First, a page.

The Sao Francisco River Basin, which intersects Brazil’s water-scarce Northeast, is one such socially complex region, where uncontrolled water use has led to environmental degradation and conflicting water usage.
2002 Urban Fellow
Research Topic: Land Use Planning and Management
Faculty Advisor: Susan Clark
Towards Determining Common Interest: Mapping Social Context in Order to Develop Largescale Watershed Planning and Management Policies.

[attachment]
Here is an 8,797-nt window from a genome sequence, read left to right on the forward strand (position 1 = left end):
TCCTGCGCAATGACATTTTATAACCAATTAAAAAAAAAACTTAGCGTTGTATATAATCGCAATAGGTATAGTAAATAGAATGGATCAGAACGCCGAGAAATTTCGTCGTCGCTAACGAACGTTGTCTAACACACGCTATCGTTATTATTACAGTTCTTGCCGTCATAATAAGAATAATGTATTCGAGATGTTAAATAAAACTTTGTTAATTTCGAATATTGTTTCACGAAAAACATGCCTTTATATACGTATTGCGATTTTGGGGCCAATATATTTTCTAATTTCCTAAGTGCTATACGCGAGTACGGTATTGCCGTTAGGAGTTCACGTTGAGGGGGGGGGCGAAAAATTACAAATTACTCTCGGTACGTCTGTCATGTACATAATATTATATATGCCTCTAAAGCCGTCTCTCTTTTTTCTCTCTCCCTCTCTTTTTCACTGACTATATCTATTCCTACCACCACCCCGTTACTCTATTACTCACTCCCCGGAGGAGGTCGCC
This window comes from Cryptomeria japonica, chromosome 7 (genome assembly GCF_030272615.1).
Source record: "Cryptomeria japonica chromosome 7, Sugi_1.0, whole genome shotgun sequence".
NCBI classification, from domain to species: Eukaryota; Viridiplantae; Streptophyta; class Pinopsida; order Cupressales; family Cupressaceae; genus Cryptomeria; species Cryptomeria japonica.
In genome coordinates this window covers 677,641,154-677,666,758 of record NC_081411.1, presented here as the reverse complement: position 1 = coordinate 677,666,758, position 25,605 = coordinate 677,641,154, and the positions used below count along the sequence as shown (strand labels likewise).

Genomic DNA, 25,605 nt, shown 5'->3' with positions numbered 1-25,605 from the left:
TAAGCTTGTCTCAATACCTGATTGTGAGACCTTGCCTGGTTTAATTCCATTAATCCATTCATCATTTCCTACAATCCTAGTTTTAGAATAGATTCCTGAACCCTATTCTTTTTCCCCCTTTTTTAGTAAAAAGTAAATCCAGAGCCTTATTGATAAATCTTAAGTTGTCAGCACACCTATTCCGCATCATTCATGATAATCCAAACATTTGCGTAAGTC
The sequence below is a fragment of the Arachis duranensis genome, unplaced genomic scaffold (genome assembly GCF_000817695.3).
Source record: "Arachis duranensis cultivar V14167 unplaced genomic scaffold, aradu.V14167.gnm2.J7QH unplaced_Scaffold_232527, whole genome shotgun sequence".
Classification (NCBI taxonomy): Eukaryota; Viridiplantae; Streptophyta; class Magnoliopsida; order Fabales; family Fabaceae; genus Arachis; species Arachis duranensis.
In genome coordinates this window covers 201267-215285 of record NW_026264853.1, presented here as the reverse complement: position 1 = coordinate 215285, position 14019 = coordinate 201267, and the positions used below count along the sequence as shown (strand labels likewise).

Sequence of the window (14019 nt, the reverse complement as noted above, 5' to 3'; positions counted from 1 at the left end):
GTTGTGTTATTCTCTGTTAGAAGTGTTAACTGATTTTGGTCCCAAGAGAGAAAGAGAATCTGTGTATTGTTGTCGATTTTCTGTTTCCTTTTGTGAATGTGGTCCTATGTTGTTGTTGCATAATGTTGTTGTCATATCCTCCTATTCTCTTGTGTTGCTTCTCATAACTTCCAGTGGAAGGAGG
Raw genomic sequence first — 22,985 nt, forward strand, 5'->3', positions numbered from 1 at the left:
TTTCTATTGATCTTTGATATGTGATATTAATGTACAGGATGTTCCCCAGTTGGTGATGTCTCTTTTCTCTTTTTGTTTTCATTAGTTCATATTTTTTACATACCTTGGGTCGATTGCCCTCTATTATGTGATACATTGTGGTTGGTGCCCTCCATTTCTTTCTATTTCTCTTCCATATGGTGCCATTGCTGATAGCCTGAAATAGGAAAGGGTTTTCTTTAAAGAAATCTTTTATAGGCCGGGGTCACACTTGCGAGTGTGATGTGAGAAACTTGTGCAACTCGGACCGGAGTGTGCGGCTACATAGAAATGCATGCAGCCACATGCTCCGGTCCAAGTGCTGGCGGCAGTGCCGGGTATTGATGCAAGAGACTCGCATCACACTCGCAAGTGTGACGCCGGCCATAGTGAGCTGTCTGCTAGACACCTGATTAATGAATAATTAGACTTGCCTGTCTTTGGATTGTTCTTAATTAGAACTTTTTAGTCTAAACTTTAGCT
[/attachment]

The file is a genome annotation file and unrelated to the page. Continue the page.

For the past thirty years the international environmental movement has been calling on nations to address the global environment crisis and the global water crisis by implementing policies to address and reverse unsustainable development practices. In attempts to develop integrative approaches to managing land, water and ecological resources, national policies for water resource management are increasingly recognizing large river basins as the appropriate management unit. Many developing countries are now in the process of reforming laws and restructuring governmental institutions in order to plan and manage natural resources at the watershed level. The move to large-scale watershed management presents special challenges, as the geographic area comprising the basin will inevitably contain a vast social landscape of competing interests and political boundaries that dictate past and present water resource use. The São Francisco River Basin, which crosses Brazil’s water-scarce Northeast, is one such socially complex region where uncontrolled water use has led to environmental degradation and conflicting water usage. The Brazilian Government is currently developing an Integrated Watershed Management Plan for the Basin. A detailed understanding of the social context driving water use within the basin should be considered a necessary element of this planning process. The policy sciences methodology for mapping the social context of a national resource problem is applied to the São Francisco River Basin. A controversial plan to divert the river is used as the overlying conflict. Findings suggest that the multiple participants lack awareness of others participating at the watershed level, especially with regard to the broad participation of civil society organizations and the significance of international participation. Recommendations for improving the planning process include the development of an updated and comprehensive map of the social context and the recognition of the myths used by different interest groups as they seek to advance special interests. Civil society organizations involved in the planning process are encouraged to seek linkages with groups operating outside the basin that express similar values with regard to water and natural resource use.